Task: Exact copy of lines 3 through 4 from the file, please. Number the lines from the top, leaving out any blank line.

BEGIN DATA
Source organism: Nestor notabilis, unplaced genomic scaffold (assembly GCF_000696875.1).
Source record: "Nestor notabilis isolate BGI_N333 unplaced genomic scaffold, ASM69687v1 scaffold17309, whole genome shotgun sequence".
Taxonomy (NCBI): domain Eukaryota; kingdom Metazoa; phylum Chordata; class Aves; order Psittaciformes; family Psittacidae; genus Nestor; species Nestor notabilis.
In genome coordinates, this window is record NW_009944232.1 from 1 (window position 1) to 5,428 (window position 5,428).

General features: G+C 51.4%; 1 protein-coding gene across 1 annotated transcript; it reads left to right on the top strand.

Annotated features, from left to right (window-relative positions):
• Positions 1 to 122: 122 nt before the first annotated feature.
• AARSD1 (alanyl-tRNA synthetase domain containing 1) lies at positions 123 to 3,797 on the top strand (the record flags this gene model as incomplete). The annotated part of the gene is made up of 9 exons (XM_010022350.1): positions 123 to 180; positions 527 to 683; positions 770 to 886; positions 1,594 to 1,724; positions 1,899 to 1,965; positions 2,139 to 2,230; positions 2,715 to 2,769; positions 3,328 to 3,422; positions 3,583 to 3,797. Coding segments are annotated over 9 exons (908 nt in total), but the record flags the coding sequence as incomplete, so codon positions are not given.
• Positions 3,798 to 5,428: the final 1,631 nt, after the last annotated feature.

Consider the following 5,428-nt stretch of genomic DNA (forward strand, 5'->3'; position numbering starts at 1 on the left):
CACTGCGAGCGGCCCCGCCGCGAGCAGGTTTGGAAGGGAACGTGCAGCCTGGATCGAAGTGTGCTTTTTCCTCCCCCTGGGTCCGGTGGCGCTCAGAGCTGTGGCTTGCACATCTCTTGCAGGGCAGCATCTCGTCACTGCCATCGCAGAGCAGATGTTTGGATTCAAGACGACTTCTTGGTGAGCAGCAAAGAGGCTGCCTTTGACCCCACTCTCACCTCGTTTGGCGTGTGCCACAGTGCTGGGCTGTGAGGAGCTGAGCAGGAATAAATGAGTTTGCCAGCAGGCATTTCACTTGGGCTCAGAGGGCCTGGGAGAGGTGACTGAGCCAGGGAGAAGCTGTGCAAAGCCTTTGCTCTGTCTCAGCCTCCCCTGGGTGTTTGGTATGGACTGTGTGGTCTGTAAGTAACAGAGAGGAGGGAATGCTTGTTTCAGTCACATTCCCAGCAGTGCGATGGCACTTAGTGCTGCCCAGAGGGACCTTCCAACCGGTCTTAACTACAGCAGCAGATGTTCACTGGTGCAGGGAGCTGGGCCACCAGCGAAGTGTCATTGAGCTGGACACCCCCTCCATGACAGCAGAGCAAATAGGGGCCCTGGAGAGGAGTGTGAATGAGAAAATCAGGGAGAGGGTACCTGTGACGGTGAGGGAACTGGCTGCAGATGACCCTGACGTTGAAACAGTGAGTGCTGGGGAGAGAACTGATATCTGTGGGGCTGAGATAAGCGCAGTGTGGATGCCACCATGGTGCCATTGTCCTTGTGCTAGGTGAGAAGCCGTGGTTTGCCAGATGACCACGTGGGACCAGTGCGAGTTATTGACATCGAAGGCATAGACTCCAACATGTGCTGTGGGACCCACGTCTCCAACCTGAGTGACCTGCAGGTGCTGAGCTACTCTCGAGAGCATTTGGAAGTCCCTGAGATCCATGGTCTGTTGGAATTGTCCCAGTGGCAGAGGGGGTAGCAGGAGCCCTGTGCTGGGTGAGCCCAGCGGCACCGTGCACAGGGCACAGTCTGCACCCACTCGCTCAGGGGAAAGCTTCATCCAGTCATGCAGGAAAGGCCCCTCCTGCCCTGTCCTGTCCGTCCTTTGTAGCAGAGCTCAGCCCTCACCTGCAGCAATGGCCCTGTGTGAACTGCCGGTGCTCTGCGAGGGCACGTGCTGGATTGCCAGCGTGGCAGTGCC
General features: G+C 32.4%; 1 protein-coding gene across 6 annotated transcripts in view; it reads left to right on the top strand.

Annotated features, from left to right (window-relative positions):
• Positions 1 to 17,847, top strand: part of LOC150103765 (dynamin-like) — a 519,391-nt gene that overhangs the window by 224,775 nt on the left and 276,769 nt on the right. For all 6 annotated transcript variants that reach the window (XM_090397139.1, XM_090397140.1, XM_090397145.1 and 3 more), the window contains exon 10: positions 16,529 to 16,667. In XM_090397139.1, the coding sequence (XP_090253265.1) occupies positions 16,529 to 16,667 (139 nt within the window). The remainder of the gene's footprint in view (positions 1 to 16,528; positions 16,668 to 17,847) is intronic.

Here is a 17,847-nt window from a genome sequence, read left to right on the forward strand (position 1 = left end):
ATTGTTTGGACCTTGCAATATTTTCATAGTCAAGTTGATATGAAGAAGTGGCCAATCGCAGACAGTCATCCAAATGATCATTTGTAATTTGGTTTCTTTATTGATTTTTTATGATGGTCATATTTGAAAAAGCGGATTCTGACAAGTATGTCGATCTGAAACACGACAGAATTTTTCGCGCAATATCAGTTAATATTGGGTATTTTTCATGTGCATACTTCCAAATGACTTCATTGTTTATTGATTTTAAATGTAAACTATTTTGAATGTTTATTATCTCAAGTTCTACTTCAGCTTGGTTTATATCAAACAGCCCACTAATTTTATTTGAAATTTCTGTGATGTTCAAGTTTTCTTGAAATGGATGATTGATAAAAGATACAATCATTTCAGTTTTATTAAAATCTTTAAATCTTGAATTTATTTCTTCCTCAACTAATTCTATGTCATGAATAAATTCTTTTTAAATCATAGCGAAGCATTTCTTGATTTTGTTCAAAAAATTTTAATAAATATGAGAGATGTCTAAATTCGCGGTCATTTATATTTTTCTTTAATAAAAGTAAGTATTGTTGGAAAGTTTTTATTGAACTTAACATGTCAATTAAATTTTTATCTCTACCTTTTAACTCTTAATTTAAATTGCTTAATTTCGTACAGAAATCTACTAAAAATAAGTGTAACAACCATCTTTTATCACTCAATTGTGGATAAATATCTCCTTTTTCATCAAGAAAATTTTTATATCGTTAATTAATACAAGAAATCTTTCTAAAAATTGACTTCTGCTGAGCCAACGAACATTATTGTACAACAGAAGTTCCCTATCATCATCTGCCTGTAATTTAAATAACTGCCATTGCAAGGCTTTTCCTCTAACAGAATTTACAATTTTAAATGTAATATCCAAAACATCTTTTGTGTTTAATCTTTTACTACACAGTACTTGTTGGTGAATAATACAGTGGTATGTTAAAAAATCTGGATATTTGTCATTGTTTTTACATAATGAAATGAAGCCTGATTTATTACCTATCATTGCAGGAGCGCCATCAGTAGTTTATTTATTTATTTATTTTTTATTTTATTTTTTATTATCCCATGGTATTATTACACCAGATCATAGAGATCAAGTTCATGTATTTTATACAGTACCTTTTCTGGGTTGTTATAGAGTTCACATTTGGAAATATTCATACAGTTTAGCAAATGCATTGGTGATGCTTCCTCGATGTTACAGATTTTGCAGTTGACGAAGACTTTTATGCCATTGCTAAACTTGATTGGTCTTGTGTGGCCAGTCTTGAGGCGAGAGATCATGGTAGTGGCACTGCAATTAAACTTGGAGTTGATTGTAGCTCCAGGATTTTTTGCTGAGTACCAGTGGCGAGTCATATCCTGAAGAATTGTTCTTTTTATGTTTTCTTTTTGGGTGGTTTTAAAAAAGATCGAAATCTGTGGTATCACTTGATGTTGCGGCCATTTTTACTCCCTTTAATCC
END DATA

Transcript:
Taxonomy (NCBI): domain Eukaryota; kingdom Metazoa; phylum Chordata; class Aves; order Psittaciformes; family Psittacidae; genus Nestor; species Nestor notabilis.
In genome coordinates, this window is record NW_009944232.1 from 1 (window position 1) to 5,428 (window position 5,428).